by Dalton Valette
Given the state of the country in the midst of one of the most contentious, hectic, and overall exhausting presidential elections in recent memory, people seem to have two reactions; laugh or cry. For hosts of the podcast Keepin’ it 1600 Jon Favreau and Daniel Pfeiffer, they’re taking the latter approach.
“So, what’s going on in this election?” Political Science Professor Phil Mundo and moderator for Favreau and Pfeiffer’s Drew Forum lecture circuit event asked sarcastically.
“Eh, nothing much,” Favreau joked.
“What could possibly happen (in the last weeks of the election),” Pfeiffer said.
The two speakers, both former staffers for President Barack Obama, with Favreau serving as Obama’s speech writer and Pfeiffer serving as the Director for Communications, the two outspoken democrats looked at this election with optimism that’s not often shared with other democrats. Both men were friendly and full of energy and enthusiasm as they talked quickly and with booming brevity. They were relaxed and cool, nixing traditional neck ties, and claiming the seats they sat in as their own, while eagerly talking about any subject politics related.
“The weird thing about being on the West coast now,” Favreau said “Is that now when I go to parties I have to talk about other things that just politics” (unlike what he had to do on a daily basis while living in DC for ten years).
During a question and answers segment of the forum event, questions abounded about the current democratic candidate, Hillary Clinton’s, likability and the enthusiasm (or lack thereof) that she draws from her supporters. There were even early signs of “bedwetting” from democrats as recent polls have shown the republican nominee, Donald Trump, gaining and tightening with Clinton.
This should cause little concern from democrats though, Favreau and Pfeiffer assured.
“Who’s anxious about this election?” Favreau asked the packed Concert Hall. Nearly everyone raised their hands. “Well I still think she’s going to win!” Favreau said which brought an enthusiastic round of applause.
“So confident still!” Pfeiffer said. “But, I agree.”
Both looked at the scattered polling that Obama faced in 2008 against Senator John McCain and in 2012 against Governor Mitt Romney showing a tight race, or one that could possibly be won by the republican challengers. This didn’t turn out to be the case and polls, in particular Nevada were extremely off and Obama carried with overall ease.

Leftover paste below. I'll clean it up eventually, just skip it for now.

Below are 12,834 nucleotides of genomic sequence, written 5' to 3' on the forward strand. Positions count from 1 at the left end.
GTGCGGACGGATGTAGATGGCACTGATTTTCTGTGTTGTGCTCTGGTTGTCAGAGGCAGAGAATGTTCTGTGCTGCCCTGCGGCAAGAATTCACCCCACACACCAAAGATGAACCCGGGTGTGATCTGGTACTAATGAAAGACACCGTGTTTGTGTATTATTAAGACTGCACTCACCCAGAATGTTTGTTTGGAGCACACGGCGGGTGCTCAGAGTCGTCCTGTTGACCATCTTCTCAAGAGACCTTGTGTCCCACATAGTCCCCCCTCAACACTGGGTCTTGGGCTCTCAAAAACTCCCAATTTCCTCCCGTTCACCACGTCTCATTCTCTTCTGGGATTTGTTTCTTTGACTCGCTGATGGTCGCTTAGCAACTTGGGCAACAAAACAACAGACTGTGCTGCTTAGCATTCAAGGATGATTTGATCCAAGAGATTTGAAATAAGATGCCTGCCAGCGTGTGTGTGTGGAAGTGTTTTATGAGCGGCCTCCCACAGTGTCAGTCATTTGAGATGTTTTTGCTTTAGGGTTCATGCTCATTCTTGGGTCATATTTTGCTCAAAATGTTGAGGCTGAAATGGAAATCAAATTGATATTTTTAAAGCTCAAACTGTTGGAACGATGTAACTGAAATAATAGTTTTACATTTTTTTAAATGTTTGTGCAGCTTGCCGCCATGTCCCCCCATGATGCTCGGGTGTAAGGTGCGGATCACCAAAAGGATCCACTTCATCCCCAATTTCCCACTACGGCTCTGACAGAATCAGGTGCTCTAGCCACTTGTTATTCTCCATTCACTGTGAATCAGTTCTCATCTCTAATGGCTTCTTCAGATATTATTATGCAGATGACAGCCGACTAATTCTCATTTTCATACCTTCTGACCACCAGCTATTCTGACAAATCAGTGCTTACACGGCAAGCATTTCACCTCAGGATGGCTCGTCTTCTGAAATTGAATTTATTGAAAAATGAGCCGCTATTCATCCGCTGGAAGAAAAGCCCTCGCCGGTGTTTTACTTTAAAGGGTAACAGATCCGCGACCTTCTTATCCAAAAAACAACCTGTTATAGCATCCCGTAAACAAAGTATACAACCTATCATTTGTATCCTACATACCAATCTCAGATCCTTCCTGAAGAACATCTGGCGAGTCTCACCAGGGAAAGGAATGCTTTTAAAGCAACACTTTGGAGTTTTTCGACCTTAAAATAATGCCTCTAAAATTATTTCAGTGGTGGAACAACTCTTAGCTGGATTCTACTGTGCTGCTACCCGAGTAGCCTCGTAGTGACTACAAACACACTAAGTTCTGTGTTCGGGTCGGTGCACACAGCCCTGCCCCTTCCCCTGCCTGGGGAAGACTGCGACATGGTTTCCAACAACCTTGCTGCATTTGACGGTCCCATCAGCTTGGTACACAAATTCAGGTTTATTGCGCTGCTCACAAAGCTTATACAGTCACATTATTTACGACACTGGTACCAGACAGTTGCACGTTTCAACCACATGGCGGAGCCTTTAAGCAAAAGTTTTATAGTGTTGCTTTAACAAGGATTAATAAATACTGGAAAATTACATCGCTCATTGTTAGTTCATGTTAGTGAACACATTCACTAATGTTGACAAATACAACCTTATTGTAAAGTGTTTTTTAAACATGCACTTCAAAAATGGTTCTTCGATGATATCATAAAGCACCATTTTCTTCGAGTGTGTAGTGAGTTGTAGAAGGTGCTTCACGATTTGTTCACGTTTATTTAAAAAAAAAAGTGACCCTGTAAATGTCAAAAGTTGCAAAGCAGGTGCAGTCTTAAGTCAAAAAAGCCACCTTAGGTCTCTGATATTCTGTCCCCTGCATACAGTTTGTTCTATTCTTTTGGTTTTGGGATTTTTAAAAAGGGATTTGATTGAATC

Indeed their shared confidence extended to her not simply winning because she happens to be running against another candidate with record high disapproval numbers, but also because she is a persistent and good politician.
“We barely, barely beat her in 2008,” Favreau said when discussing the primary campaign in 2008 between Obama and Clinton. “And Obama won because he had unbelievable enthusiasm behind him, he was new, exciting, it was momentous in many ways.”
“I would argue,” Pfeiffer added, “that in my most un-biased opinion possible, Barack Obama is the best campaigner in my lifetime and possibly in American history….And Hillary Clinton is keenly aware that she isn’t Barack Obama, but it’s telling that in the days before Obama was elected, people were excited about the notion of electing the first black president, and the excitement for electing the first woman president just isn’t there.”
“This does, in large part, have to do simply with sexism,” Favreau said.
But in any other given scenario, Clinton would have a harder time clinching the election, they both speculated. They still feel she will win come Election Day, November 8, but it may not be the landslide the Clinton camp was hoping for.
“And if Trump wins…who represents literally the opposite of everything you want or need in a President…I can assure you, if Donald Trump becomes president, you’ll never see either of us again,” Pfeiffer laughed.
“Yeah we’ll start doing our podcasts from Guantanamo Bay,” Favreau joked.
Even in the face of such uncertainty and diametrically opposed viewpoints from the presidential candidates and with a republican party seemingly in disarray and many speculating a Civil War type split (which both Favreau and Pfeiffer thought would likely not happen) they had steady hands and assured a worried audience with laughter and political insight.